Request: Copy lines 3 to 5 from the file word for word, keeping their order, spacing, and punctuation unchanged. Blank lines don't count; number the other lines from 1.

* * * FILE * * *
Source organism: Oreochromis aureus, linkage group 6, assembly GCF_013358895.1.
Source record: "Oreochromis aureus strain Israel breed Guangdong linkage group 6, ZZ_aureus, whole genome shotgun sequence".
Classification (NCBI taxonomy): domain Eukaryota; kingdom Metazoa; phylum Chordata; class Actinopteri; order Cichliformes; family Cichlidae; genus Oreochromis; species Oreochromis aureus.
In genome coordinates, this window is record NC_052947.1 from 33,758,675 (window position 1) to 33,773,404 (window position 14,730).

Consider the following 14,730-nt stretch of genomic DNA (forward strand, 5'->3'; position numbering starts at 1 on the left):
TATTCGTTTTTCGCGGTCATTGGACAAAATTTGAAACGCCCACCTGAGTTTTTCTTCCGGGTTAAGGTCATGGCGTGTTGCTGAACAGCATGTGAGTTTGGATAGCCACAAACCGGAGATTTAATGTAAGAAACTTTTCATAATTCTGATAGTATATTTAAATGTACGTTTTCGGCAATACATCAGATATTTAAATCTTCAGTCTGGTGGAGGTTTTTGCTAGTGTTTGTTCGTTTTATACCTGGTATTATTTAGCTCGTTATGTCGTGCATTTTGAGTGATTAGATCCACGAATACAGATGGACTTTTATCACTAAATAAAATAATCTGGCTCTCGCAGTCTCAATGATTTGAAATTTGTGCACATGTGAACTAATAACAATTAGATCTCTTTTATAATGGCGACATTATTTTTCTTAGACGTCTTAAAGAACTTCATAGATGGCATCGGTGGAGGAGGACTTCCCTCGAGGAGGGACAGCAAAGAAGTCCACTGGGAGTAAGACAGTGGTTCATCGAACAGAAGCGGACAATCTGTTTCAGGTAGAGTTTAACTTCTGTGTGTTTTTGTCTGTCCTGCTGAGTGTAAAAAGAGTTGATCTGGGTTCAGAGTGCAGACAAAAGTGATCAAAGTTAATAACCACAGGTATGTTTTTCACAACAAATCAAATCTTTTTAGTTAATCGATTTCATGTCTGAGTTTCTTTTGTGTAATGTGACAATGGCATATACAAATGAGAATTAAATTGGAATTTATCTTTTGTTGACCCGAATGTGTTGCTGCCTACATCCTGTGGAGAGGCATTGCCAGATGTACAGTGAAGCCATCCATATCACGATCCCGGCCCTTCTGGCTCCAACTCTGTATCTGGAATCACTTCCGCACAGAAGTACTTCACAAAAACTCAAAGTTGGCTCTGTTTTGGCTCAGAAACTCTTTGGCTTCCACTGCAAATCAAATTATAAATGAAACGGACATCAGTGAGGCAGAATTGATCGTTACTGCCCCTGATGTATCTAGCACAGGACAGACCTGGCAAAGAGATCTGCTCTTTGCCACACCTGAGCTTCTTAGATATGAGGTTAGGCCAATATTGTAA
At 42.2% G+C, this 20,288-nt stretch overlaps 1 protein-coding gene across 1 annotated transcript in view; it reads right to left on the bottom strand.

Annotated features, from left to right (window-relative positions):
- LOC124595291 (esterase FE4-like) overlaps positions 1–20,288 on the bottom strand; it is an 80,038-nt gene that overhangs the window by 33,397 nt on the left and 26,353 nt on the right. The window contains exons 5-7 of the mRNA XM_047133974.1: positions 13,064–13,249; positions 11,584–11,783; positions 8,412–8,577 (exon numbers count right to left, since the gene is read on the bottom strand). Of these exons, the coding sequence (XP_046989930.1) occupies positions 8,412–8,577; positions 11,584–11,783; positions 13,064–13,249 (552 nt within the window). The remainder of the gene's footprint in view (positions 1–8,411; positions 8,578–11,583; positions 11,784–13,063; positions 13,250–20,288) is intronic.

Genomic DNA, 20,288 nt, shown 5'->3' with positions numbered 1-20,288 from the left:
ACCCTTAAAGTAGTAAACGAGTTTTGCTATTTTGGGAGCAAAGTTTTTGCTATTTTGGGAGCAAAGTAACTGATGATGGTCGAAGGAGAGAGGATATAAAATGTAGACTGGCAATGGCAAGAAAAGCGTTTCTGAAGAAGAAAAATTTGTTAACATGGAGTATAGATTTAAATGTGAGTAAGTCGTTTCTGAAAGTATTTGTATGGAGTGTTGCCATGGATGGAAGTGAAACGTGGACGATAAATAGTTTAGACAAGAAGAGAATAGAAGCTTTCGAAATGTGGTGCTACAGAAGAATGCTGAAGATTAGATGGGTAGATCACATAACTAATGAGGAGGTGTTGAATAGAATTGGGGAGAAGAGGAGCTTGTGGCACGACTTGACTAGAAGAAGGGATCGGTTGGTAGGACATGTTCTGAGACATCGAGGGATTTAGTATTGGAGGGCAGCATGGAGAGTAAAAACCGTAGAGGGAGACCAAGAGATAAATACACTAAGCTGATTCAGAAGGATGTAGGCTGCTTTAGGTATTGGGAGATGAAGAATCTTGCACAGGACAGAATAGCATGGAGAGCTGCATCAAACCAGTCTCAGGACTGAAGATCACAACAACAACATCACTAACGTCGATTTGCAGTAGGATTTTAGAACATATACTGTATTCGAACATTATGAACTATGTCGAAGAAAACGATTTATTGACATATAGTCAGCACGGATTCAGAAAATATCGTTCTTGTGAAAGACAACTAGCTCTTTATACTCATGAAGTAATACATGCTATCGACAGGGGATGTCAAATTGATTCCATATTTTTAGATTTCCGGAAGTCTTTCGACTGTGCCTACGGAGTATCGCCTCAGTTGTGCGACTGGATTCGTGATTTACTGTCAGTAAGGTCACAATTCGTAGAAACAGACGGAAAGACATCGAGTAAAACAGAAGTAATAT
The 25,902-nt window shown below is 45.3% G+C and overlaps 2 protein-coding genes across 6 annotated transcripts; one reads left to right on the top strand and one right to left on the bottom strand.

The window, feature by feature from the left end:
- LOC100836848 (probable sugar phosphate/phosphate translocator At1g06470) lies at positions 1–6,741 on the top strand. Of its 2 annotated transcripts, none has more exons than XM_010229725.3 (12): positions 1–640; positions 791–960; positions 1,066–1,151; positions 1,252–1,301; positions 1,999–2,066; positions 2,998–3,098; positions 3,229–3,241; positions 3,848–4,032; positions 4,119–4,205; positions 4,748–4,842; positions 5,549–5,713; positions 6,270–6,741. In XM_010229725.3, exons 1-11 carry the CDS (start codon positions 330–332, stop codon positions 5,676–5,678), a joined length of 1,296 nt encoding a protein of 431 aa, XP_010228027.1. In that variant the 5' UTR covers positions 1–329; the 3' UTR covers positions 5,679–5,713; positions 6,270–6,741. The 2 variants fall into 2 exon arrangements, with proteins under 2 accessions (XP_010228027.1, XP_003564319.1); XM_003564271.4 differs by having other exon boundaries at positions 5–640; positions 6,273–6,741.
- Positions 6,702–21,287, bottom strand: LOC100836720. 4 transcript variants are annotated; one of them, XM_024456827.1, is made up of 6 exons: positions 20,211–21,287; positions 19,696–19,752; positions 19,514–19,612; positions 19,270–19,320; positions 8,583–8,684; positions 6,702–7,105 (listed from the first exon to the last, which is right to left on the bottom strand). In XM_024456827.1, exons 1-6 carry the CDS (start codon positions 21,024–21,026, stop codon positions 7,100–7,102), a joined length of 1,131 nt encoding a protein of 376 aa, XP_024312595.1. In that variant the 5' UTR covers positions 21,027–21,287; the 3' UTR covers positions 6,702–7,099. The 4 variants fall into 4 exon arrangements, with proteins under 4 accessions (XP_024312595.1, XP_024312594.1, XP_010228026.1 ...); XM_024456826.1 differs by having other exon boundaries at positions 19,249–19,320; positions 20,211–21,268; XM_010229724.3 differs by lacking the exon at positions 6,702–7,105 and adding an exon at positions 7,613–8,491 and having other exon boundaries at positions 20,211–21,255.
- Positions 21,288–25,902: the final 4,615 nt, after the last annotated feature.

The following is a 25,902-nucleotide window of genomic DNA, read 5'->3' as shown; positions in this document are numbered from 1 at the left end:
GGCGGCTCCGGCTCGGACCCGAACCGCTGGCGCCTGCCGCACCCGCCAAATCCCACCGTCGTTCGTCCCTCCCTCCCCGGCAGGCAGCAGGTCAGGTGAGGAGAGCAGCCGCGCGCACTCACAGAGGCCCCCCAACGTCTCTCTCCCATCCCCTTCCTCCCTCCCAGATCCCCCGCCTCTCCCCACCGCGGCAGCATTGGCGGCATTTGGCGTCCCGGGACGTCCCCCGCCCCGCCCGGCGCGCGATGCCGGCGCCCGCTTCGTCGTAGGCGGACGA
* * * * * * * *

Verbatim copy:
Classification (NCBI taxonomy): domain Eukaryota; kingdom Metazoa; phylum Chordata; class Actinopteri; order Cichliformes; family Cichlidae; genus Oreochromis; species Oreochromis aureus.
In genome coordinates, this window is record NC_052947.1 from 33,758,675 (window position 1) to 33,773,404 (window position 14,730).

Consider the following 14,730-nt stretch of genomic DNA (forward strand, 5'->3'; position numbering starts at 1 on the left):